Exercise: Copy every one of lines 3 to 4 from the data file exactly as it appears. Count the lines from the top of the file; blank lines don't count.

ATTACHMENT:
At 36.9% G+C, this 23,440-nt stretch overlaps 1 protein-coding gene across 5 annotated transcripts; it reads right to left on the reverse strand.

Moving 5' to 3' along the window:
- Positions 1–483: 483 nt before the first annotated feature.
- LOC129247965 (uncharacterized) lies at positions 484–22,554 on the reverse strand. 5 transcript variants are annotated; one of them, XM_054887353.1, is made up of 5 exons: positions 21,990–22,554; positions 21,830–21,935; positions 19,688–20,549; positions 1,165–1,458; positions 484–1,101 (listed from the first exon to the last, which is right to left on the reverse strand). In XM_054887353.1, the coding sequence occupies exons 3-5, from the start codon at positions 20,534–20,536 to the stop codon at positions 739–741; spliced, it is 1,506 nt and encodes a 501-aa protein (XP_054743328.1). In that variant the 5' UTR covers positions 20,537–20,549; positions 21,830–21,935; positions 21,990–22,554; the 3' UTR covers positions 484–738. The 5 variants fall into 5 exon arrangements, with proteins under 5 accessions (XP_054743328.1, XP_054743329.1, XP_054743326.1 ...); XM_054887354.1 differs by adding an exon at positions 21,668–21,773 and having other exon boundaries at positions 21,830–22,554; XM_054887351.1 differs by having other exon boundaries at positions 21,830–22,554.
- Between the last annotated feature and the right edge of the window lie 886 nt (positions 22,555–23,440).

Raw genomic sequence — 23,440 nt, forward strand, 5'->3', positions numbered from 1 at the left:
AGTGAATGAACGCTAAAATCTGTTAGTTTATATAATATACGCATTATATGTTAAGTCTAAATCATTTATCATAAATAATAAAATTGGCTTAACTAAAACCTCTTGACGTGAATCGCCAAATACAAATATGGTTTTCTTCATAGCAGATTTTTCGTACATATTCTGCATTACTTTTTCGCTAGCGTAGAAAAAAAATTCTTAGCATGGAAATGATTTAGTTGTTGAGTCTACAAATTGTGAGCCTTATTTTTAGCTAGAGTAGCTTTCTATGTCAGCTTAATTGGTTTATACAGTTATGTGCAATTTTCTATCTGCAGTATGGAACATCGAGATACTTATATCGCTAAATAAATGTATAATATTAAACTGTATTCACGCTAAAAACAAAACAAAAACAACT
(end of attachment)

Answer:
- Positions 1–483: 483 nt before the first annotated feature.
- LOC129247965 (uncharacterized) lies at positions 484–22,554 on the reverse strand. 5 transcript variants are annotated; one of them, XM_054887353.1, is made up of 5 exons: positions 21,990–22,554; positions 21,830–21,935; positions 19,688–20,549; positions 1,165–1,458; positions 484–1,101 (listed from the first exon to the last, which is right to left on the reverse strand). In XM_054887353.1, the coding sequence occupies exons 3-5, from the start codon at positions 20,534–20,536 to the stop codon at positions 739–741; spliced, it is 1,506 nt and encodes a 501-aa protein (XP_054743328.1). In that variant the 5' UTR covers positions 20,537–20,549; positions 21,830–21,935; positions 21,990–22,554; the 3' UTR covers positions 484–738. The 5 variants fall into 5 exon arrangements, with proteins under 5 accessions (XP_054743328.1, XP_054743329.1, XP_054743326.1 ...); XM_054887354.1 differs by adding an exon at positions 21,668–21,773 and having other exon boundaries at positions 21,830–22,554; XM_054887351.1 differs by having other exon boundaries at positions 21,830–22,554.